The Tamiflu trials have been published in the BMJ. Basically, the drug is rubbish. But very profitable when governments can be conned into stockpiling it. Some highlights from the BMJ editorial are below. Read the full articles. Spot similarities to the ISO management accreditation hoax.
“Important benefits have been overestimated and harms under-reported. In particular, the review found no compelling evidence to support claims that oseltamivir reduces the risk of complications of influenza, such as pneumonia and hospital admission, claims that were used to justify international stockpiling of the drug.”
“The review’s conclusion should lead to serious soul searching among policy makers. So too should the story behind the review, illustrating as it does the entrenched flaws in the current system. Why did no one else demand this level of scrutiny before spending such huge sums of money on one drug? And why do we have a system of drug evaluation and regulation that is incapable of providing patients, clinicians, and policy makers with timely, reliable, and independent information. Indeed, the current system seems to be designed with the opposite end in mind.
“The Cochrane authors uncovered what they characterise as “multisystem failure.” Reporting problems caused the reviewers to believe that most of the trials of oseltamivir were at high risk of bias. Important endpoints, such as pneumonia, were poorly defined. None of the trials was independent of the drug’s manufacturer. All were against placebo rather than against standard drugs for relieving symptoms, such as paracetamol. No trial was undertaken during the pandemic—a squandered opportunity that may come back to haunt us…”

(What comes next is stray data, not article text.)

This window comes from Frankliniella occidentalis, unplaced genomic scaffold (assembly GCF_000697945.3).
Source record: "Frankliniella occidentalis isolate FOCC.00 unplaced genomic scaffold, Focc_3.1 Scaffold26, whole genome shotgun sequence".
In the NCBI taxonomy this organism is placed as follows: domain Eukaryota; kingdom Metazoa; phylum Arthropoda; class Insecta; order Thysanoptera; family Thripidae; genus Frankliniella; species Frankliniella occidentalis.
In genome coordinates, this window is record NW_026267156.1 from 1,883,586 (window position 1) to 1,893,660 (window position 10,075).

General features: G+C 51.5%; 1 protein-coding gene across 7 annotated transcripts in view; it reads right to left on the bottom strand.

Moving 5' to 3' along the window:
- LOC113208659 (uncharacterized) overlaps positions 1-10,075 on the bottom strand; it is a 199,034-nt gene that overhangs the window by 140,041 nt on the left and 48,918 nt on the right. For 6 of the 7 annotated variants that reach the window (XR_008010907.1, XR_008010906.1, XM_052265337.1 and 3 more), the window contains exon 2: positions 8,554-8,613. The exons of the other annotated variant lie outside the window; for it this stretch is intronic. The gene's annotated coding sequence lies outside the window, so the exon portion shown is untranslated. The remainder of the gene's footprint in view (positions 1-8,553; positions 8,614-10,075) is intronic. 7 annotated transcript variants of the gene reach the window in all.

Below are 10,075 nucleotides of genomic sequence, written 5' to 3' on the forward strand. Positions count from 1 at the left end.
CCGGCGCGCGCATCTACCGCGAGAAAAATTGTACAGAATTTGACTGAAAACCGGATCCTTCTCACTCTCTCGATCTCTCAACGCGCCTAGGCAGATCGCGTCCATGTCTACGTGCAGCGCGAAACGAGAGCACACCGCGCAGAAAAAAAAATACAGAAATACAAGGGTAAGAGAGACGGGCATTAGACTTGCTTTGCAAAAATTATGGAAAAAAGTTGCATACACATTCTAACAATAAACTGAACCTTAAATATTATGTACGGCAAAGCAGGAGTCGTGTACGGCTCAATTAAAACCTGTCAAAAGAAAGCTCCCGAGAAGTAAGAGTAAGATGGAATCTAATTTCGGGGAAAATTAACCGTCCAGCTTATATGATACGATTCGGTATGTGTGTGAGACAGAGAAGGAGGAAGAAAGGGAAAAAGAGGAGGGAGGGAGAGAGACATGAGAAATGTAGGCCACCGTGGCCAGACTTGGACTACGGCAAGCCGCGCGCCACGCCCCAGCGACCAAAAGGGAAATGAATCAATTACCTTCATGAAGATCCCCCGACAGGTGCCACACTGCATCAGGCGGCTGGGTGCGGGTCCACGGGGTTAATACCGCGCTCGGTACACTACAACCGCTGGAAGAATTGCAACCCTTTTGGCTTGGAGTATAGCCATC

“The regulators were reported to have been under political pressure to provide a pharmaceutical solution to the threat of a pandemic. The World Health Organization was reported to have been influenced by industry’s paid opinion leaders. Yet again this prompts questions as to whether the current regulatory system is fit for purpose, over stretched as it is and insufficiently independent of industry and government…”
“The Cochrane reviewers’ exceptional efforts have achieved what should have been a matter of routine—the independent scrutiny of deindentified clinical trial data. They have shown with greater clarity than ever that the current system is broken. There are substantial battles still to fight before we have a system of drug evaluation and regulation that truly serves patients and the public interest.”
ISO accreditation is a similar plausible, pseudo-scientific scam. It starts with a bad ISO standard to make all management inspectable. It requires victims to pay para-State assessors to pick holes in what they do according to a standard designed to be vague for this purpose. This is like employing corrupt cops or indoctrinated colleagues that find crime where there is none. Unlike many countries with bad cops, there are no courts in which the assessors’ evidence – which is often simply opinion – can be tried.
Good laws are specific and predictable. Good courts throw out bad interpretations of the law. In a free country, everything that is not illegal is permissible. With a hunger for income and influence, Britain has contradicted centuries of developing jurisprudence by using the vague BSI/ISO management standards to support the employment of inspectors who bring no proven benefit. The standards operate as a semi-voluntary, semi-legal protection racket. They are commercially coercive; not law yet backed by law.
We need doctors and scientists to publish data on the effectiveness of accreditation that can eventually be assessed to Cochrane standards with appropriate assessment for bias.